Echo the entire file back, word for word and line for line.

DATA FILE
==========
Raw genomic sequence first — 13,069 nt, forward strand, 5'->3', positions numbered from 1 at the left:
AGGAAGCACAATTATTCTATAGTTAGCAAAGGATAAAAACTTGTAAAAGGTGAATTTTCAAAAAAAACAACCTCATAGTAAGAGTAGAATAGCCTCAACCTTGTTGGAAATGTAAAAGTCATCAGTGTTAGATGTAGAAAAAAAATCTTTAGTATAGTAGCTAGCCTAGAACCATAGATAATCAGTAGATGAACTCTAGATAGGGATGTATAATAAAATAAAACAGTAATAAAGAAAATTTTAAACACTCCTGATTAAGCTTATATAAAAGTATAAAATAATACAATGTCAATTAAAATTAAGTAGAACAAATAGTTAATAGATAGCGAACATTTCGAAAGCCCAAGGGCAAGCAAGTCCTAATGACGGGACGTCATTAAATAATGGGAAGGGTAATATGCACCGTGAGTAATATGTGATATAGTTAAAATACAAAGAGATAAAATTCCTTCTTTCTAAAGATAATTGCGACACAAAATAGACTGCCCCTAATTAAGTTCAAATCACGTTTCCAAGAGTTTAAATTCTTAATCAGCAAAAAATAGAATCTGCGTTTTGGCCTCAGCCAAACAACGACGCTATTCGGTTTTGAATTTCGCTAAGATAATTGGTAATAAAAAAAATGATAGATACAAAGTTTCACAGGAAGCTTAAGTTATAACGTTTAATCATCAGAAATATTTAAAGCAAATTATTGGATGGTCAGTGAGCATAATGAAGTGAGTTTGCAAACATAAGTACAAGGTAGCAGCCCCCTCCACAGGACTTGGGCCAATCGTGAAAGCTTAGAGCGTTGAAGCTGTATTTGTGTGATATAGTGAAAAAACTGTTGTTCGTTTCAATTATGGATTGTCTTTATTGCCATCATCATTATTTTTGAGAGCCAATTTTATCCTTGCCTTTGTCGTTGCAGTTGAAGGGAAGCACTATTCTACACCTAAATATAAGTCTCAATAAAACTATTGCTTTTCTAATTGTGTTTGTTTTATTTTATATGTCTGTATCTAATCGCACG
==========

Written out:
Raw genomic sequence first — 13,069 nt, forward strand, 5'->3', positions numbered from 1 at the left:
AGGAAGCACAATTATTCTATAGTTAGCAAAGGATAAAAACTTGTAAAAGGTGAATTTTCAAAAAAAACAACCTCATAGTAAGAGTAGAATAGCCTCAACCTTGTTGGAAATGTAAAAGTCATCAGTGTTAGATGTAGAAAAAAAATCTTTAGTATAGTAGCTAGCCTAGAACCATAGATAATCAGTAGATGAACTCTAGATAGGGATGTATAATAAAATAAAACAGTAATAAAGAAAATTTTAAACACTCCTGATTAAGCTTATATAAAAGTATAAAATAATACAATGTCAATTAAAATTAAGTAGAACAAATAGTTAATAGATAGCGAACATTTCGAAAGCCCAAGGGCAAGCAAGTCCTAATGACGGGACGTCATTAAATAATGGGAAGGGTAATATGCACCGTGAGTAATATGTGATATAGTTAAAATACAAAGAGATAAAATTCCTTCTTTCTAAAGATAATTGCGACACAAAATAGACTGCCCCTAATTAAGTTCAAATCACGTTTCCAAGAGTTTAAATTCTTAATCAGCAAAAAATAGAATCTGCGTTTTGGCCTCAGCCAAACAACGACGCTATTCGGTTTTGAATTTCGCTAAGATAATTGGTAATAAAAAAAATGATAGATACAAAGTTTCACAGGAAGCTTAAGTTATAACGTTTAATCATCAGAAATATTTAAAGCAAATTATTGGATGGTCAGTGAGCATAATGAAGTGAGTTTGCAAACATAAGTACAAGGTAGCAGCCCCCTCCACAGGACTTGGGCCAATCGTGAAAGCTTAGAGCGTTGAAGCTGTATTTGTGTGATATAGTGAAAAAACTGTTGTTCGTTTCAATTATGGATTGTCTTTATTGCCATCATCATTATTTTTGAGAGCCAATTTTATCCTTGCCTTTGTCGTTGCAGTTGAAGGGAAGCACTATTCTACACCTAAATATAAGTCTCAATAAAACTATTGCTTTTCTAATTGTGTTTGTTTTATTTTATATGTCTGTATCTAATCGCACG